Above 2°C the risks increase very substantially involving potentially large extinctions or even ecosystem collapses, major increases in hunger and water shortage risks as well as socio-economic damages, particularly in developing countries.

James Hansen, renowned climate researcher at NASA goes even further. He suggests that even a 1°C rise in global temperatures is likely to create massive ecological and socioeconomic impacts with which we are ill prepared to address:

We use paleoclimate data to show that long-term climate has high sensitivity to climate forcings and that the present global mean CO2, 385 ppm, is already in the dangerous zone….Equilibrium sea level rise for today’s 385 ppm CO2 is at least several meters, judging from paleoclimate history….If the present overshoot of this target CO2 [350 ppm, or approximately 1°C above pre-industrial levels] is not brief, there is a possibility of seeding irreversible catastrophic effects.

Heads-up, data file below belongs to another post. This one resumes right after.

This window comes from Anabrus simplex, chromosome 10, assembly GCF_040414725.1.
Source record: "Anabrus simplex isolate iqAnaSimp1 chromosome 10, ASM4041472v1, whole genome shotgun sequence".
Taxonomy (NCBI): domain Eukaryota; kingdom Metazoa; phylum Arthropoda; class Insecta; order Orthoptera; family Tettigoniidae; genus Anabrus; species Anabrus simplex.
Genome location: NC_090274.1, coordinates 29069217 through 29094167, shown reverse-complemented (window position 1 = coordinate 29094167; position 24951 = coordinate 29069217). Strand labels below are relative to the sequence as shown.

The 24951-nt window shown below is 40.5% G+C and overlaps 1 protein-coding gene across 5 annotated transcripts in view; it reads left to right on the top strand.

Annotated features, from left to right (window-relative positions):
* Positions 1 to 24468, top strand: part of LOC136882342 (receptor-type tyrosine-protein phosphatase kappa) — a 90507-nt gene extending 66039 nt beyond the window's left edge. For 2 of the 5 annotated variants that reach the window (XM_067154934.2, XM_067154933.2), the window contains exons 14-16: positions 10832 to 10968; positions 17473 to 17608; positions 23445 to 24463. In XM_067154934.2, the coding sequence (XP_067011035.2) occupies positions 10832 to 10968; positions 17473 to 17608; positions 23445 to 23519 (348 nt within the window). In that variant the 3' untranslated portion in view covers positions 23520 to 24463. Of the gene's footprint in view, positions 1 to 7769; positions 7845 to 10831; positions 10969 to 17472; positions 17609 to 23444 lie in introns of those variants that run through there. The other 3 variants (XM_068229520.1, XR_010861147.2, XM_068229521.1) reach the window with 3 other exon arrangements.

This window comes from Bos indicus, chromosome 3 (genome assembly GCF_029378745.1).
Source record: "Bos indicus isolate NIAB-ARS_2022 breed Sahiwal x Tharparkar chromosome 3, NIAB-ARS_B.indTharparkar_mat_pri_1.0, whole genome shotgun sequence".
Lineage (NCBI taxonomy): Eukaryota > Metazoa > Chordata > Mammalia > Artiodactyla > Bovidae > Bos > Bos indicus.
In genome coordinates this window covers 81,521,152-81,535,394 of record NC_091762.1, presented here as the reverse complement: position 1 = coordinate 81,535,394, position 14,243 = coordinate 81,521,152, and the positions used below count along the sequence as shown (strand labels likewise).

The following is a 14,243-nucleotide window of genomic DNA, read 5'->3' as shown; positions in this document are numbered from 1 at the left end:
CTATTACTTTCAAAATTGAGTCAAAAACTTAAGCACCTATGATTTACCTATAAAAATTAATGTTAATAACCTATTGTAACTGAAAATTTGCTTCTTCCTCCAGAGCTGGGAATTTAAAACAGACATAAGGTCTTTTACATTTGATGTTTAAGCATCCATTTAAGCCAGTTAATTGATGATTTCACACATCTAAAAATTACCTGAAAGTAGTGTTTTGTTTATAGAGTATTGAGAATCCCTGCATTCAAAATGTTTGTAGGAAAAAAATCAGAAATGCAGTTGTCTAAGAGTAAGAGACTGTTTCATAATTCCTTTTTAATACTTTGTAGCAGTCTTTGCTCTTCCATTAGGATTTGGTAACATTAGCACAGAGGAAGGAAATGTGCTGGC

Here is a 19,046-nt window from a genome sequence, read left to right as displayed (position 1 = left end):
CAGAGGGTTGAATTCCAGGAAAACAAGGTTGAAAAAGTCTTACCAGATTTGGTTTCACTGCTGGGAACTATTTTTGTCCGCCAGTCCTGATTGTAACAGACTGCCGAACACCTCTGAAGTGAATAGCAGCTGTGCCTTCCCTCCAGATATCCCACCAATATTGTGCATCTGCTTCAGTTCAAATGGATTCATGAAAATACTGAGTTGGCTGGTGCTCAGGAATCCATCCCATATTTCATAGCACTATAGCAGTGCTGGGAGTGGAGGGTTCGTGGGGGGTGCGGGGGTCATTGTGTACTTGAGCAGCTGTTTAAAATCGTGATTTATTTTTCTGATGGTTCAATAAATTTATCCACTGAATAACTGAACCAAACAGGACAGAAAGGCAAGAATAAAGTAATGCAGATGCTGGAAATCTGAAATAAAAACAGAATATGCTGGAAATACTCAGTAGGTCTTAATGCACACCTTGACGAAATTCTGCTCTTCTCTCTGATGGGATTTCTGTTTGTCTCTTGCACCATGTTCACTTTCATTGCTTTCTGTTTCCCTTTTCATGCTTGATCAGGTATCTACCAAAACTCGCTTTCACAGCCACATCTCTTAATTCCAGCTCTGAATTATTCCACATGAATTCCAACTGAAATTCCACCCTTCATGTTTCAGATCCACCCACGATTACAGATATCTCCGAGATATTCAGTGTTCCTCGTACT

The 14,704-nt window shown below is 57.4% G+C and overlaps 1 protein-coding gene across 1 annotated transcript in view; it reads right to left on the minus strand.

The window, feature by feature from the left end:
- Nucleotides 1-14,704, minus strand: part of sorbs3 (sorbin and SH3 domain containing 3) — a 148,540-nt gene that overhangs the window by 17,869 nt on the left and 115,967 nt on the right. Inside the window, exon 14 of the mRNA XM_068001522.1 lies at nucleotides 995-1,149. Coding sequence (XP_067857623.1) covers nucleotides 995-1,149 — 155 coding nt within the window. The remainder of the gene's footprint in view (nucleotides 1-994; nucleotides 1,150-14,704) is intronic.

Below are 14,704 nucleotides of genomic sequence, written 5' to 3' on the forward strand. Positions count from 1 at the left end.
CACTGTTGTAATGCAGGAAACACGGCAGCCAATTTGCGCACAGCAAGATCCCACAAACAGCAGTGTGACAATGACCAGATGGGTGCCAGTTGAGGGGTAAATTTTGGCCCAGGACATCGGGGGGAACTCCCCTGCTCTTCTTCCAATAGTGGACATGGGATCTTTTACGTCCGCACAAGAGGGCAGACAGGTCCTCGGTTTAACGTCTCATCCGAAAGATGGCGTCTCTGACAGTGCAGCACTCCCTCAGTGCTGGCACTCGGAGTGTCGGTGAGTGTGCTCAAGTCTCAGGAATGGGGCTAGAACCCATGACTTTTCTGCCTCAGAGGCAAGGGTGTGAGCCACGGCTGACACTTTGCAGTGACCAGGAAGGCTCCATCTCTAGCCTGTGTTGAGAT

So how does Richard Tol get away with suggesting a level of 850 ppm of CO2 is manageable? Because he downplays the risk of future impacts and underestimates the benefits of taking serious action to reduce future levels of CO2:

“Tol downweighs future impacts and overstates the lack of affordable options to bring emissions down,” said [Dimitri Zenghelis, Chief Economist of Climate Practice and Cisco Systems]. “Using his assumptions he would also recommend not committing any noticeable investment to counter a known meteor heading for earth, or a devastating global pandemic due in 50 or 100 years, because it is not our current concern.”

The truth is that asking economists to consider the true costs of warming the globe by 2.0°C or 3.5°C versus the cost of preventing such increases is unlikely to be very useful. traditional economists simply cannot accurately predict that far ahead in the future. Heck, they can’t even agree on the causes of, or the solutions for, our current economic crisis. The reason such economists are the wrong people to consult regarding the policies governments should adopt to combat climate change is not that hard to explain. I’ll let a real economist, Eban Goodstein, director of the Bard Center for Environmental Policy and former Economics Professor at Lewis & Clark and Skidmore Colleges, tell you why, however.

Most economists live with a powerful picture … in their heads.